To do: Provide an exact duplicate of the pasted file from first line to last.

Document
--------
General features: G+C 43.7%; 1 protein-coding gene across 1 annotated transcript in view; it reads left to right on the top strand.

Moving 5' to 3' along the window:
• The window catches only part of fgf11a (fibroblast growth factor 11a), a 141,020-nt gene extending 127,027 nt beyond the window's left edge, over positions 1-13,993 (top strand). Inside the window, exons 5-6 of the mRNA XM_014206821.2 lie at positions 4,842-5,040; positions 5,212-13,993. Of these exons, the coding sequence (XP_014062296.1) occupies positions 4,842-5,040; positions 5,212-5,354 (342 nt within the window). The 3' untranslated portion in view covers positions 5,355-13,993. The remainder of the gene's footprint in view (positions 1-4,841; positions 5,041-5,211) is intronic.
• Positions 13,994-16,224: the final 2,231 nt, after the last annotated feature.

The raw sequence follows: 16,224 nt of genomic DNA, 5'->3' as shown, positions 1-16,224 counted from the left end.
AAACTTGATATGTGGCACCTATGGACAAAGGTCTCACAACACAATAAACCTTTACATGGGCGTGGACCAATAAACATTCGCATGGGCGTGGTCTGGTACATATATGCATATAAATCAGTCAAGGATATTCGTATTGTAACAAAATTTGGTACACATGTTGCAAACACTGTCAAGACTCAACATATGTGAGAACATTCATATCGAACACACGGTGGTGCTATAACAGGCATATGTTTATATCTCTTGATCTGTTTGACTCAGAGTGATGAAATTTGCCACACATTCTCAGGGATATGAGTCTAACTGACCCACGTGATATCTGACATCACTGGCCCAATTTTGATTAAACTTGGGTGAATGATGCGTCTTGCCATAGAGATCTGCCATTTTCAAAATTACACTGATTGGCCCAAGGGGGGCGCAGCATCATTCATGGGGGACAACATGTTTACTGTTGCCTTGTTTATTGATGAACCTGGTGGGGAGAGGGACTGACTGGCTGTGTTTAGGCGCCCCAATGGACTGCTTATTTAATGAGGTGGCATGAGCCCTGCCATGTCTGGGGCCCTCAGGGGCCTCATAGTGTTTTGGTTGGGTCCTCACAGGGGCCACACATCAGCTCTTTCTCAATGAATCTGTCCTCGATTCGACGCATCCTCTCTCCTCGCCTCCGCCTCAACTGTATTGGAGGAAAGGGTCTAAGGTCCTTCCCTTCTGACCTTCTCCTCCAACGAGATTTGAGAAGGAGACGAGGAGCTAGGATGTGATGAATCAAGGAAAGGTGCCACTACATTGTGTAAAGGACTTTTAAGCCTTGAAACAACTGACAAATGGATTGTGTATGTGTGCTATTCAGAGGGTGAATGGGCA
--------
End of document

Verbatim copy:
General features: G+C 43.7%; 1 protein-coding gene across 1 annotated transcript in view; it reads left to right on the top strand.

Moving 5' to 3' along the window:
• The window catches only part of fgf11a (fibroblast growth factor 11a), a 141,020-nt gene extending 127,027 nt beyond the window's left edge, over positions 1-13,993 (top strand). Inside the window, exons 5-6 of the mRNA XM_014206821.2 lie at positions 4,842-5,040; positions 5,212-13,993. Of these exons, the coding sequence (XP_014062296.1) occupies positions 4,842-5,040; positions 5,212-5,354 (342 nt within the window). The 3' untranslated portion in view covers positions 5,355-13,993. The remainder of the gene's footprint in view (positions 1-4,841; positions 5,041-5,211) is intronic.
• Positions 13,994-16,224: the final 2,231 nt, after the last annotated feature.

The raw sequence follows: 16,224 nt of genomic DNA, 5'->3' as shown, positions 1-16,224 counted from the left end.
AAACTTGATATGTGGCACCTATGGACAAAGGTCTCACAACACAATAAACCTTTACATGGGCGTGGACCAATAAACATTCGCATGGGCGTGGTCTGGTACATATATGCATATAAATCAGTCAAGGATATTCGTATTGTAACAAAATTTGGTACACATGTTGCAAACACTGTCAAGACTCAACATATGTGAGAACATTCATATCGAACACACGGTGGTGCTATAACAGGCATATGTTTATATCTCTTGATCTGTTTGACTCAGAGTGATGAAATTTGCCACACATTCTCAGGGATATGAGTCTAACTGACCCACGTGATATCTGACATCACTGGCCCAATTTTGATTAAACTTGGGTGAATGATGCGTCTTGCCATAGAGATCTGCCATTTTCAAAATTACACTGATTGGCCCAAGGGGGGCGCAGCATCATTCATGGGGGACAACATGTTTACTGTTGCCTTGTTTATTGATGAACCTGGTGGGGAGAGGGACTGACTGGCTGTGTTTAGGCGCCCCAATGGACTGCTTATTTAATGAGGTGGCATGAGCCCTGCCATGTCTGGGGCCCTCAGGGGCCTCATAGTGTTTTGGTTGGGTCCTCACAGGGGCCACACATCAGCTCTTTCTCAATGAATCTGTCCTCGATTCGACGCATCCTCTCTCCTCGCCTCCGCCTCAACTGTATTGGAGGAAAGGGTCTAAGGTCCTTCCCTTCTGACCTTCTCCTCCAACGAGATTTGAGAAGGAGACGAGGAGCTAGGATGTGATGAATCAAGGAAAGGTGCCACTACATTGTGTAAAGGACTTTTAAGCCTTGAAACAACTGACAAATGGATTGTGTATGTGTGCTATTCAGAGGGTGAATGGGCA